Directed by Dario Argento.
Starring Jennifer Connelly, Donald Pleasence, Daria Nicolodi, Patrick Bauchau, Fiore Argento, Federica Mastroianni, and Michele Soavi.
A teenage girl with telepathic abilities moves to a Swiss boarding school and uses her gift to communicate with insects in order to solve a spate of murders.
If something is worth doing then it is worth doing more than once, and so Italian horror maestro Dario Argento begins another movie with a young woman arriving at an exclusive school in a foreign country just as strange events begin to occur. 1977 saw this approach set up Argento’s spooky masterpiece Suspiria and he used it again in 1985 for Phenomena (a.k.a. Creepers in the US) as actor’s daughter Jennifer (Jennifer Connelly – Labyrinth) arrives at a very expensive Swiss boarding school during a troubled time for the locals as a killer is on the loose. However, the spirited Jennifer has the uncanny ability to communicate with insects and uses this unusual gift to try and figure out who is responsible, with some help from wheelchair-bound entomologist John McGregor (Donald Pleasence – Halloween) and his pet chimp Inga. No, really…
Eschewing the usual rapid-fire shocks and gruesome imagery that Argento was renowned for at this point in his career, Phenomena feels quite restrained for the most part and, let’s be honest, when you have a plot as bonkers and potentially idiotic as a girl and her pet fly telepathically solving a murder case it could have been so easy for Argento to throw everything into it to see what stuck. But instead the director uses pacing and control to the advantage of the story, keeping you engrossed with a relatively cohesive script that could so easily have fallen apart at any time and his usual high standard of camera work and cinematography. It also helps having a strong lead in Jennifer Connelly who holds the whole thing together with an impressively mature and nuanced performance, as well as solid support from veteran actor Donald Pleasence and his dodgy Scottish accent.
But there are times when the deliberate pacing gets a bit frustrating, especially if you are watching the 116-minute Italian cut of the film that comes in this set as that version does tend to meander all over the place and lose focus during the flabby mid-section. Helpfully Arrow Video have also included the international 110-minute cut and the 83-minute Creepers cut if your attention span can’t quite cope with the full absurdity of Argento’s vision, and to help give you a fuller perspective on the whys and hows of the three different cuts in the special features there is a visual essay comparing all three as well as a brand new two-hour documentary featuring interviews with Dario Argento, actress Daria Nicolodi, assistant director and actor Michele Soavi and several cast and crew members who go into the making of the film in some depth. All boxed up in limited edition packaging and including the soundtrack CD and a 60-page booklet with new writings on the film it is fair to say that whatever the merits of the film, this is a collector’s set worth owning as it does look pretty stunning.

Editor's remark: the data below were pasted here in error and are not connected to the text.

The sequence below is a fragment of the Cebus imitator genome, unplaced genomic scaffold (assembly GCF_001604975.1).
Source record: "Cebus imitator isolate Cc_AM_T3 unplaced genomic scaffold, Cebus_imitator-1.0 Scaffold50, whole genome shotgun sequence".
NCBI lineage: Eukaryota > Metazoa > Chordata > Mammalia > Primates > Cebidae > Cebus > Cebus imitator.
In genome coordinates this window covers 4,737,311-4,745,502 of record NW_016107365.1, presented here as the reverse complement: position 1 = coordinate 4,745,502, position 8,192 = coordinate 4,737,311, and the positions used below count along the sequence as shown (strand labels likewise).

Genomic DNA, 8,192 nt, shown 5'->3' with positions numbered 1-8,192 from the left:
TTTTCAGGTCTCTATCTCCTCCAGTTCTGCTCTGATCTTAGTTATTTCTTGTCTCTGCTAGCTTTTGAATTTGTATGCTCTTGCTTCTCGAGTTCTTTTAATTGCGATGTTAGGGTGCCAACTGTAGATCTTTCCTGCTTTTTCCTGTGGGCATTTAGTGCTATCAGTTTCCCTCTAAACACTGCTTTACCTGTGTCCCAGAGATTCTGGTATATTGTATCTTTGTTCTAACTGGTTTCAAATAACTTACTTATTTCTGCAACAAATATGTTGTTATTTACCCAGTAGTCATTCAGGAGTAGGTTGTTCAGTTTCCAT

But the film itself is a bit of a strange one. Coming at the end of Argento’s most prolific and commercially successful period – although there are those that will argue 1987’s Terror at the Opera was the last ‘great’ Argento movie – Phenomena does take some work to get your head around but once you are on board with a story about telepathic insects, razor-wielding chimps (a high point to be sure but still very bizarre) and Donald Pleasence using a stairlift while Iron Maiden and Motörhead thump over the soundtrack – great songs but why are they here? – then there is a certain enjoyment to be had, and naturally Argento is true to form as the film enters its final scenes and things go predictably batshit crazy, bringing the gore and frenzied insanity that made his earlier works like Suspiria, Deep Red and Tenebrae the genre landmarks they are recognised as today. The gorgeous 4K restoration makes sure that you can see everything as the director intended it to be – this is prime Dario Argento so what else do you expect when it comes to visuals? – and the 5.1 sound mix helps maintain the atmosphere as those swarms of buzzing insects take over the screen but unless you’re well-versed in Argento movies or Italian cinema in general then you may be wise to check out some other titles before settling down for a horror movie night with this one as it is a bit of a challenging one for a casual watch.
Flickering Myth Rating – Film: ★ ★ ★ ★ / Movie: ★ ★ ★